Female pattern hair loss is mostly associated to genetically inherited hair loss tendency. In some of the female pattern hair loss (FPHL), DHT is not always the culprit. In most cases hormonal irregularities and hyperandrgenic abnormalities also leads to female pattern baldness. FPHL is the most common cause of hair loss in women and its prevalence keeps rising with age. In Female pattern hair loss (FPHL), there is diffuse hair loss or thinning over the scalp due to advanced hair shedding or decrease in hair volume, or both.
Another hair loss condition in women referred to as chronic telogen effivium also introduces with increased hair shedding and is often perplexed with FPHL. It is very essential to clearly distinguish between these conditions as tackling with for both conditions differ.
In some cases the diagnosis can be made clinically and the disorder is treated pharmacologically. While many women using oral topical minoxidil and antiandrogens will regrow some hair, early identification and treatment is preferable as these treatments are works well at arresting progression of hair loss than triggering hair re-growth.
Correspondingly non-medical treatment techniques such as cosmetic camouflaging, hair transplantation and counseling are significant measures for some patients. The histology of female pattern hair loss implies the condition to be chronically progressive. So, all treatments are recommended to be continued to maintain the effect. A therapeutic process takes 12 to 24 months for potential response. Affected women may encounter impaired psychological anxiety and crippled social functioning.
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It is very rare for women to bald following the male pattern baldness (which generally initiates with a receding frontal hairline that advances to a bald patch on top of the head) unless there is outrageous formation of androgens in the body.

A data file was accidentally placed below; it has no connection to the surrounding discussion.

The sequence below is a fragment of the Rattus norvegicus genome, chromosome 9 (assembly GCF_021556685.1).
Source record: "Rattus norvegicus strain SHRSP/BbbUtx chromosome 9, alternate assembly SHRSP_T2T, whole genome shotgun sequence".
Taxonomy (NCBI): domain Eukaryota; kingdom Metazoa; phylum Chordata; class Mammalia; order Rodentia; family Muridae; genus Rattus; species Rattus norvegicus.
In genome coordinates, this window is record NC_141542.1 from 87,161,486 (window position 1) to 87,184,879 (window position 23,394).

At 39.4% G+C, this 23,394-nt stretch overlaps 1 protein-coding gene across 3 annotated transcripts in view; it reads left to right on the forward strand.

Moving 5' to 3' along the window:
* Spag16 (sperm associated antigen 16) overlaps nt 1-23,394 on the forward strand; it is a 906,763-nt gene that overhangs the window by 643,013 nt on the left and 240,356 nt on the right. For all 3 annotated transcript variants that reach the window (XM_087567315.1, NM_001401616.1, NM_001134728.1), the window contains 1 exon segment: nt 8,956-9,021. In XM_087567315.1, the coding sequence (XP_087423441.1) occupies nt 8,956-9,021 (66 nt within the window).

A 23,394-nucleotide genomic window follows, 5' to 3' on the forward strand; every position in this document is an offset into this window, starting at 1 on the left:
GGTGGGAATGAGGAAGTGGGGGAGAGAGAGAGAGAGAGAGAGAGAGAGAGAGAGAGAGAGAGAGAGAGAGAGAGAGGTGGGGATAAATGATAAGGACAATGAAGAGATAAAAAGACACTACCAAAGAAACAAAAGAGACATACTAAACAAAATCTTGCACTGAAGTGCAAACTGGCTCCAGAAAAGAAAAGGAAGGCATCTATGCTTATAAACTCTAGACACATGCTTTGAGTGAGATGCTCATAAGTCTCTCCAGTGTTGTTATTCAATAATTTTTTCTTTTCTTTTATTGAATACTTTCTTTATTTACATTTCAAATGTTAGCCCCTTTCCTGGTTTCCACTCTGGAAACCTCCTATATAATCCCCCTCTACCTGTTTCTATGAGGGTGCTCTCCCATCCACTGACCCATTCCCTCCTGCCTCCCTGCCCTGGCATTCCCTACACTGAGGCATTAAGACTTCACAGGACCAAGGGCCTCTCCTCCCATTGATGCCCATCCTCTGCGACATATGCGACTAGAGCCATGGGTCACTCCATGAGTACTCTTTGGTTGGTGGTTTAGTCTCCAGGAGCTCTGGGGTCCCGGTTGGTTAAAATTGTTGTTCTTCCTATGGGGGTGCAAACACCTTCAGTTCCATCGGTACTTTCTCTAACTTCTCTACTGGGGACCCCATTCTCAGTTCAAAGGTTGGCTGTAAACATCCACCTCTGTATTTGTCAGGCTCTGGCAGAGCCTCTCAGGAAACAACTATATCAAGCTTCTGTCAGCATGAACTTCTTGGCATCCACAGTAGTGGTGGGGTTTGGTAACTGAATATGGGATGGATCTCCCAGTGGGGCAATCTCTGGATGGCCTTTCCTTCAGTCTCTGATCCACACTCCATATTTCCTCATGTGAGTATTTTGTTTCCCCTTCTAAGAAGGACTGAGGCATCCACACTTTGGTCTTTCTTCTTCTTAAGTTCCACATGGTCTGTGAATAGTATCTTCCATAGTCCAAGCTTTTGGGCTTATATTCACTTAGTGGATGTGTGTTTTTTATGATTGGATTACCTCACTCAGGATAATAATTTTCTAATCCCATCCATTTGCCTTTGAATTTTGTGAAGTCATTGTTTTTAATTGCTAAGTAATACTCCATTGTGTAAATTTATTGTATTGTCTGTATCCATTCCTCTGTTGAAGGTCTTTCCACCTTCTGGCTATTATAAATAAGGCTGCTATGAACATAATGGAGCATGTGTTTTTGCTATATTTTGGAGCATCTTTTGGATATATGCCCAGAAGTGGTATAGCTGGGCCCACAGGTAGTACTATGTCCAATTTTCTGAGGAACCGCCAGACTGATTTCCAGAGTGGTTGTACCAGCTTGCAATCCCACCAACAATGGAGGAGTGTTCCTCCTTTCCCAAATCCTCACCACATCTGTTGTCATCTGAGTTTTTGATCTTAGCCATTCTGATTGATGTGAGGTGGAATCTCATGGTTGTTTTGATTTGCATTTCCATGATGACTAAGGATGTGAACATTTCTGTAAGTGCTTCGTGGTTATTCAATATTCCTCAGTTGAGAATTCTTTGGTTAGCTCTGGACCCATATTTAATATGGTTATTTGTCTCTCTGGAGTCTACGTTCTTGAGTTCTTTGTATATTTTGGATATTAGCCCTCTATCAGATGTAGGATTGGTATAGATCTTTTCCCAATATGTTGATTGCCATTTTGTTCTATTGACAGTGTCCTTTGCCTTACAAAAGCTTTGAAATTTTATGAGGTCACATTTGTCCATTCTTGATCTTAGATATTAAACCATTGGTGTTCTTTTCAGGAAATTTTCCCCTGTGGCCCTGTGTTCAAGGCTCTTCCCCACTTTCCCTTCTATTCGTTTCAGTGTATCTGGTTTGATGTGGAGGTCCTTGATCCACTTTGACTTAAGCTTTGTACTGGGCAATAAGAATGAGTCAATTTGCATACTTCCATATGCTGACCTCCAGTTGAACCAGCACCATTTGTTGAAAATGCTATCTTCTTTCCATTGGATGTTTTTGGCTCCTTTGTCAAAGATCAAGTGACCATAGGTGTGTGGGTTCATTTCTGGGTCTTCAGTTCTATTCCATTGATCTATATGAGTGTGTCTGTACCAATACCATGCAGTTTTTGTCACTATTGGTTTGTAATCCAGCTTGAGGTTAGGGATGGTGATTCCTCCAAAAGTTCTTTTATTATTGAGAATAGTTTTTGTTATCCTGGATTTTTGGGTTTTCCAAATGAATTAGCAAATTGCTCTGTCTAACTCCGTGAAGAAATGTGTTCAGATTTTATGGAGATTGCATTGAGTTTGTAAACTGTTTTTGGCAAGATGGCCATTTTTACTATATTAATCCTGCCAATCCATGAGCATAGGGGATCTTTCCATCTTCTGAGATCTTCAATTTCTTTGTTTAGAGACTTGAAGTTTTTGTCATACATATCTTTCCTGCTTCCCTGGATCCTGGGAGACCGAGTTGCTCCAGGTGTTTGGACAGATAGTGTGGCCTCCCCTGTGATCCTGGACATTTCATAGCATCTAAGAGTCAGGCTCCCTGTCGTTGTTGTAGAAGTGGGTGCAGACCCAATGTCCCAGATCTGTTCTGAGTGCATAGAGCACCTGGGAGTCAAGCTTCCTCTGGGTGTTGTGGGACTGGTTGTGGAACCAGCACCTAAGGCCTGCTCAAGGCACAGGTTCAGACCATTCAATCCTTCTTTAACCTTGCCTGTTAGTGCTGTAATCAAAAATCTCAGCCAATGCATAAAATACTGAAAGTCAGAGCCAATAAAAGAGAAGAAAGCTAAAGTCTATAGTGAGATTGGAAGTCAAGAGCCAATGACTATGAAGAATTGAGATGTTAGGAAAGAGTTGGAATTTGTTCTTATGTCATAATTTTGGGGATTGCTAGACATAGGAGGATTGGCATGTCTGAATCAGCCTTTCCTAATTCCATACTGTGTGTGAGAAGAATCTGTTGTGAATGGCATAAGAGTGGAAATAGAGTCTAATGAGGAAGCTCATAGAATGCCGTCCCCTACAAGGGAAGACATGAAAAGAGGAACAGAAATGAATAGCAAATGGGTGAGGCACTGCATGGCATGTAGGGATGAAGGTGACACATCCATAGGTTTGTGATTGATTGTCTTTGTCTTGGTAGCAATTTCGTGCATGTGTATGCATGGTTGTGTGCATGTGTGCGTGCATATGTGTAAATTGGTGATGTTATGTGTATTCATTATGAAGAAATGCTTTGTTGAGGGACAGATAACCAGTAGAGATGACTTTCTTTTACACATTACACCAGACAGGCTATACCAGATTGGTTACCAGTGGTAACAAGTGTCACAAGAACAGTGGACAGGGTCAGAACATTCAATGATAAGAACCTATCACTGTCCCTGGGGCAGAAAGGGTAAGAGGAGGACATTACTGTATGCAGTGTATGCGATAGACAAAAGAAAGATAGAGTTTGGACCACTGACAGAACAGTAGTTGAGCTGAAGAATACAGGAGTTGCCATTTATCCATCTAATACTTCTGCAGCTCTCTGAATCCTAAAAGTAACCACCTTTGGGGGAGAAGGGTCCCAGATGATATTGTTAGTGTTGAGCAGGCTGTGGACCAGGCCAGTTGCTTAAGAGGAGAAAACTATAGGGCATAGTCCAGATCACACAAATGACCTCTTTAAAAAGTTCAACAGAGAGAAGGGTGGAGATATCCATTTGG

Common form of baldness in females, also known as female pattern alopecia, has a sound genetic predisposition. Female genetic hair loss crucially emanates from a complicated stew of genes, aging, hormones and even many more players. The mode of inheritance is polygenic, demonstrating that there are good numbers of genes that leads to FPHL, and these inherited genes could be obtained from either parent, or both. Testing for hereditary hair loss from mother or father to ascertain the risk of balding is presently not recommended, as it is not a reliable option.
Many research studies exhibits that the initial functioning of pilosebaceous units of hair follicles amongst women starts in utero. The physiology is fundamentally androgenic, with DHT (Dihydrotestosterone) the major contributor at dermal papillae.
In summation to 5-a reductase, dihydrotestosterone (DHT) and testosterone; which are also prevalent in men’s hair loss; also exits in females are the enzyme aromatase and the female hormones estradiol and estrone. So let’s understand the process that contributes to common hair loss in women.
In both males and females, 5-a reductase responds with testosterone to yield DHT, the hormone which play a key role for the miniaturization (diminishing) and steady suspension of affected hair follicles. This extensively describes why both women and men lose their hair. But one of the rationales why women scarcely have the apparent bald areas that men do is because women customarily have only half the amount of 5-a reductase as compared to men.
Adding to this problem, in females, the enzyme aromatase is the major contributor of the production of the female hormones, i.e., estrone and estradiol, counteract the action of DHT. Women naturally have higher amount of aromatase than men, particularly at the frontal hairline. It is this existence of aromatase which may aid in understanding why hair loss in women looks so distinctive than in men, especially with regards to the conservation of the frontal hairline. It may also help to interpret why females have a bad response to finasteride (Propecia), a medication most widely used to treat hair loss in men that function effectively by impeding the formation of DHT.